THE WHITE HOUSE
Office of the Press Secretary
TO THE CONGRESS OF THE UNITED STATES:
I am pleased to present to you the 1996 annual report of the National Endowment for the Humanities (NEH), the Federal agency charged with fostering scholarship and enriching the ideas and wisdom born of the humanities. The agency supports an impressive range of projects encompassing the worlds of history, literature, philosophy, and culture. Through these projects, Americans of all walks of life are able to explore and share in the uniqueness of our Nation's democratic experience.
The activities of the NEH touch tens of millions of our citizens -- from the youngest students to the most veteran professors, to men and women who simply strive for a greater appreciation of our Nation's past, present, and future. The NEH has supported projects as diverse as the widely viewed documentary, The West, and research as specialized as that conducted on the Lakota Tribe. Small historical societies have received support, as have some of the Nation's largest cultural institutions.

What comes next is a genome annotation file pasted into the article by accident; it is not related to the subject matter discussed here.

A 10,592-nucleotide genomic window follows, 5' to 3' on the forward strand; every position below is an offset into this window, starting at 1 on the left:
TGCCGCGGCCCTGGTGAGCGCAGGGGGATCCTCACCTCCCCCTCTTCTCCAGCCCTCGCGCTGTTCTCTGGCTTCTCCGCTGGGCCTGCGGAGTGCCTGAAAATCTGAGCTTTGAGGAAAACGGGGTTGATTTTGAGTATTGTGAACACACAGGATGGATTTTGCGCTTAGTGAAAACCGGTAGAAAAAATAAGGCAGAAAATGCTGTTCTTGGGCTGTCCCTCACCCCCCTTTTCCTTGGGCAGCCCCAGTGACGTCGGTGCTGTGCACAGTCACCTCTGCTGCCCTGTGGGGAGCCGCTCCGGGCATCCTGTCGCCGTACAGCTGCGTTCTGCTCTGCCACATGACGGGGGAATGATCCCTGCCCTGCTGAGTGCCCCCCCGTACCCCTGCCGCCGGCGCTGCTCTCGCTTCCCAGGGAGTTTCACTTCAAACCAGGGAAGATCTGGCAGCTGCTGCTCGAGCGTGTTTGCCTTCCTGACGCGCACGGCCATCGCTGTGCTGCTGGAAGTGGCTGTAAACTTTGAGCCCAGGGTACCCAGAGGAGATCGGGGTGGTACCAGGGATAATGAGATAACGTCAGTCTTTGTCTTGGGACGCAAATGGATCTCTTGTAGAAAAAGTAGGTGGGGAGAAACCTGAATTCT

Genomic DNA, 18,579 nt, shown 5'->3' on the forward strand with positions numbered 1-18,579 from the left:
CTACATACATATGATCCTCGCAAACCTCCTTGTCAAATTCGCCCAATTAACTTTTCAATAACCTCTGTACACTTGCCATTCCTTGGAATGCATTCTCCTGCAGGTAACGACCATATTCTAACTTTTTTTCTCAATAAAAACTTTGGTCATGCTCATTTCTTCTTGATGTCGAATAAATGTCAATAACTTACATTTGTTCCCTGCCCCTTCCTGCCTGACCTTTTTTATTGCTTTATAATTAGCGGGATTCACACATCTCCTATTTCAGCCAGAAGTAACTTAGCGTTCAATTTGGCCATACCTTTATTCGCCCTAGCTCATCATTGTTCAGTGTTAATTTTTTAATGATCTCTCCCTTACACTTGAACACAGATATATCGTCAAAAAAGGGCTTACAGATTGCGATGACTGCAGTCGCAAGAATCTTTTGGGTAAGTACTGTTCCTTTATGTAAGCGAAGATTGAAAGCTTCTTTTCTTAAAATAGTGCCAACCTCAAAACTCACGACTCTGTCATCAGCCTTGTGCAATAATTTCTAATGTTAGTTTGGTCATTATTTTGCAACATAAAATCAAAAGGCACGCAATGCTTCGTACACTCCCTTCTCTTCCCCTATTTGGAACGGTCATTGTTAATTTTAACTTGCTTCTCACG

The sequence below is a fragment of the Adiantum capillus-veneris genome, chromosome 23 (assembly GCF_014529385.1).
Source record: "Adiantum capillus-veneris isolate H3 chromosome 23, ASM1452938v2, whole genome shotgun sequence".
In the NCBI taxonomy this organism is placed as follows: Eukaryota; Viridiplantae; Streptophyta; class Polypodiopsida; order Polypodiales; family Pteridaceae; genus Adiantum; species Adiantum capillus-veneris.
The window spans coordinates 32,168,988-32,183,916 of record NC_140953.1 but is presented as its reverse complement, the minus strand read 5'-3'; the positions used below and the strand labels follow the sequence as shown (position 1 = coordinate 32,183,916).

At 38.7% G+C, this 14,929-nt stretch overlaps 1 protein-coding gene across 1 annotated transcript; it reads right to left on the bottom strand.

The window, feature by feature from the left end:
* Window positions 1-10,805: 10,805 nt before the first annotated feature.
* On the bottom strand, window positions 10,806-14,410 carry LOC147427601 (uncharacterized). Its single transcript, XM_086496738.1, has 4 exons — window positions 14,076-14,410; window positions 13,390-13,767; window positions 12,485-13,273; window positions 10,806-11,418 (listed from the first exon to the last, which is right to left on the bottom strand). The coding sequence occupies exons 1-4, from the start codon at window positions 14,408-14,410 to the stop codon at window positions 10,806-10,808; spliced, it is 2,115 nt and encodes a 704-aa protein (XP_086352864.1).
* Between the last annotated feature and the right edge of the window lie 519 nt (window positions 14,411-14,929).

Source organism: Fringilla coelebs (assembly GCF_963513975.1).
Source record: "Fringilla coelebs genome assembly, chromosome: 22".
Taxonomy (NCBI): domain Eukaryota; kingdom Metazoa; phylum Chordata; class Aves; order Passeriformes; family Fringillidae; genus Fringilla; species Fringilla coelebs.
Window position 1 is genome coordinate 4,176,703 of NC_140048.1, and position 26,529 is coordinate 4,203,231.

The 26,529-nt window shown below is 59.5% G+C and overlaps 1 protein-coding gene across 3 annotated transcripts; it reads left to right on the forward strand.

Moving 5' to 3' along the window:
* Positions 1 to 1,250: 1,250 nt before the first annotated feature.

Throughout our history, the humanities have provided Americans with the knowledge, insights, and perspectives needed to move ourselves and our civilization forward. Today, the NEH remains vitally important to promoting our Nation's culture. Not only does its work continue to add immeasurably to our civic life, it strengthens the democratic spirit so essential to our country and our world on the eve of a new century.
WILLIAM J. CLINTON
THE WHITE HOUSE, February 5, 1998.
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